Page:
There appears to be two camps: the passionate Billy fans who know every track on every CD in order from "Cold Spring Harbor" to the present (along with a slew of still unreleased tracks that didn't make "My Lives"), to the casual and/or new fans. In general, the passionate fans seem disappointed to varying degrees, while the new fans are blissful. These passionate fans are not "hateful" at all; again, just disappointed. Despite what the "official" review reads, there is no getting around the idea that this another live album that sounds very much like his last one (if you don't agree, compare the conviction of his vocals in 2000s "Angry Young Man" compared to 2006's - even the challenging piano licks were left out in the recent one). While the band sounds even tighter (even Richie Cannata is back), it certainly does not exude anything resembling passion. Some tracks are certainly better than others, of course ("Keeping the Faith" features a horns and keyboard arrangement that makes you jump out of your chair, but again, it's the band). Billy himself previously admitted in an interview that he grows so bored of performing the same songs over again, that while playing the "classics" like "Just the Way You Are," he admitted he's singing "Don't go changing to try to please me," while thinking something along the lines of "I wonder if the hotel has a nice ham sandwich. No, no, turkey ... A turkey sandwich would really hit the spot." ... How could he not feel this way? It's this strange gilded curse that superstars must face. The fans want to hear the "old songs" ... again ... again ... and, again. Billy does a poorer job on this newest release of hiding that lack of passion, but it's not his fault. How does one get passionate over a song one has performed literally thousands and thousands of times? Back in the `80s, Billy lamented how, when artists got older (or died), the record company would release "lost" material as new stuff. He warned his fans that if that ever happened with him, "Don't buy it." He said, "there's a reason the stuff was unreleased in the first place." Flash forward twenty years, and there's "My Lives." He also said he would never put out an album without giving the fan something "new." He said he couldn't put out an album that featured just "used cars." Flash forward to every release barring "Fantasies and Delusions" since 1997. Finally, he was never supportive of the schemes some record companies used with their artists. RCAs marketing of Elvis Presley is a great example: if you wanted the fresh single, "Burning Love" in 1972, you had to pay full price to get it and suffer through an album with "Burning Love" surrounded by throwaway movie tracks from ten years earlier. Flash forward to iTunes: if you want that great unreleased track, "Reverend Ike" on "My Lives," you have re-purchase the WHOLE album for 40-odd bucks. In a democracy, you can still love something, but you can also still criticize it when you see it is selling itself out. With Billy going back on all his previous convictions, we've reached a point where all that could remain to drive the point home is "I Go To Extremes" as a song selling radiator fluid for Pennzoil. What is also missing (as mentioned in another review) is the personal banter on this new album. Although we intellectually know better, the live concert plays with no almost no dialogue, leading some misguided person to believe he's some stuck-up jerk, or afraid of his audience. What a shame, when the truth is the guy could make a living as a public speaker alone! Yet, one more move in the overall scheme to create a void between Billy and his audience. No personal banter on "Twelve Gardens," no personal notes on "My Lives," etc. Real fans love this stuff. Remember just the little things that were fun to read in the "Songs in the Attic" liner notes? Regarding "Everybody Loves You Now," he wrote, "Not everyone loved her. I just thought they did." Those little touches shouldn't be underrated. "Official" reviews like the one listed on this site certainly don't help, as well. It deludes the listener into believing a certain passion is truly there in this recording, while again pushing this stereotype that somehow the material from 1971 - 1983 is the classic period (anyone who lived during this time remembers how everyone knocked "Glass Houses," "The Nylon Curtain," and "An Innocent Man," when they came out as not being "classic" Billy - and, boy, they were right that each album was so different - that's what made it exciting). Now, this reviewer speaks of the Classic Billy Period 1977-1983 as if it really is some tangible historic period. What are we in now? The Post-Modernistic Joel Era? How stupid, when Billy himself has mentioned many times that "Storm Front" is truly one of his favorite albums to play? This constant talk about a classic period where somehow "Sleeping With the Television On" is a better song than "Two Thousand Years" must help to let the artist feel - on some level - "what's the point of writing anything new? No one will want to hear it." Well, Billy, we real fans DO want to hear it: the same passionate fans who are mislabeled "haters" here. We know we can not get the thrill of holding a new Billy record the size of our torsos in our hands again, and we know we must play by the new cyber rules of buying albums with no artwork via iTunes to get the tracks we want, but, for God's sake, give us greedy little fans something new - a little classical ditty you wrote in the can; anything. But, God, please save us from any future rehashings of the "classic" period of which both you and I have grown so tired.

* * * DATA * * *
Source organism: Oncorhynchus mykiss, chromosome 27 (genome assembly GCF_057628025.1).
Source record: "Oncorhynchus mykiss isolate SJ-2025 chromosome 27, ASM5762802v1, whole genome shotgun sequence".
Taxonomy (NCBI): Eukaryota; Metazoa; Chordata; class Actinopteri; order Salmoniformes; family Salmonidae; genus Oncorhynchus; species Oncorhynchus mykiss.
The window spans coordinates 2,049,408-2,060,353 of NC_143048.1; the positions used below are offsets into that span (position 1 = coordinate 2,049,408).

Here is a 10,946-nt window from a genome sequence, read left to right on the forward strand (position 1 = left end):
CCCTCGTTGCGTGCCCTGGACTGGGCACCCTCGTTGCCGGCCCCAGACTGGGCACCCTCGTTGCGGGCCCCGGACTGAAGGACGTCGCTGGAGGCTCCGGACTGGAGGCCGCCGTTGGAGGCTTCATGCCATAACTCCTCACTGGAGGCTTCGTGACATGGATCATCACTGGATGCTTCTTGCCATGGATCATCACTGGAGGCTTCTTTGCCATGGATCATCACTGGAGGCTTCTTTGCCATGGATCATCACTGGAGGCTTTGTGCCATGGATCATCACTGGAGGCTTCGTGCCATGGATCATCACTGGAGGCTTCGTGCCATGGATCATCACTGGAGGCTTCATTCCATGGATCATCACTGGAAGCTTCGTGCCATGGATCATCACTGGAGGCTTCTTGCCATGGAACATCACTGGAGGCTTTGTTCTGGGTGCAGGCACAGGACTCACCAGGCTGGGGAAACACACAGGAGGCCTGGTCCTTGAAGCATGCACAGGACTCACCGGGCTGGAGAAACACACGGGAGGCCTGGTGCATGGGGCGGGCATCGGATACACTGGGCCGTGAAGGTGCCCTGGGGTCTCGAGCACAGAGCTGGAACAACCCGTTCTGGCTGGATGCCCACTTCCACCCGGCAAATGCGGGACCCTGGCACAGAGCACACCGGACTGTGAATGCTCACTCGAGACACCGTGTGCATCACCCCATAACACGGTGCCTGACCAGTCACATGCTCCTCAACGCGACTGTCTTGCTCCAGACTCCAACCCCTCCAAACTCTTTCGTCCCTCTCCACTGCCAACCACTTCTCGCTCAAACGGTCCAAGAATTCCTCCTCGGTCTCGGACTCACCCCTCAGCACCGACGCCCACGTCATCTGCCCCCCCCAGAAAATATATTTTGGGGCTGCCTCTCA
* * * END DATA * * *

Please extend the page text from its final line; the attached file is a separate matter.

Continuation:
Welcome to the new sale scheme...

I just bought a copy of this album in an actual store (So I could play it in my car stereo as well) and I learn that the iTunes has two MORE songs the CD does not! Worse, they are only available for the full album price!...I go to the Billy Joel website, and they feature two bonus downloads if you buy a CD from them...guess what...two DIFFERENT songs! So the count is up to four additional tracks for those that buy from only the correct seller....or, if you want them can buy many copies from many different sources.....yea sony....way to please your customer...if you could only have included that spyware virus on the CDs as well....


Born: May 9, 1949 in New York, NY [The Bronx]

Genre: Rock

Years Active: '60s, '70s, '80s, '90s, '00s, '10s

Although Billy Joel never was a critic's favorite, the pianist emerged as one of the most popular singer/songwriters of the latter half of the '70s. Joel's music consistently demonstrates an affection for Beatlesque hooks and a flair for Tin Pan Alley and Broadway melodies. His fusion of two distinct eras made him a superstar in the late '70s and '80s, as he racked an impressive string of multi-platinum albums and hit singles. Born in the Bronx, Joel was raised in the Long Island suburb of Hicksville,...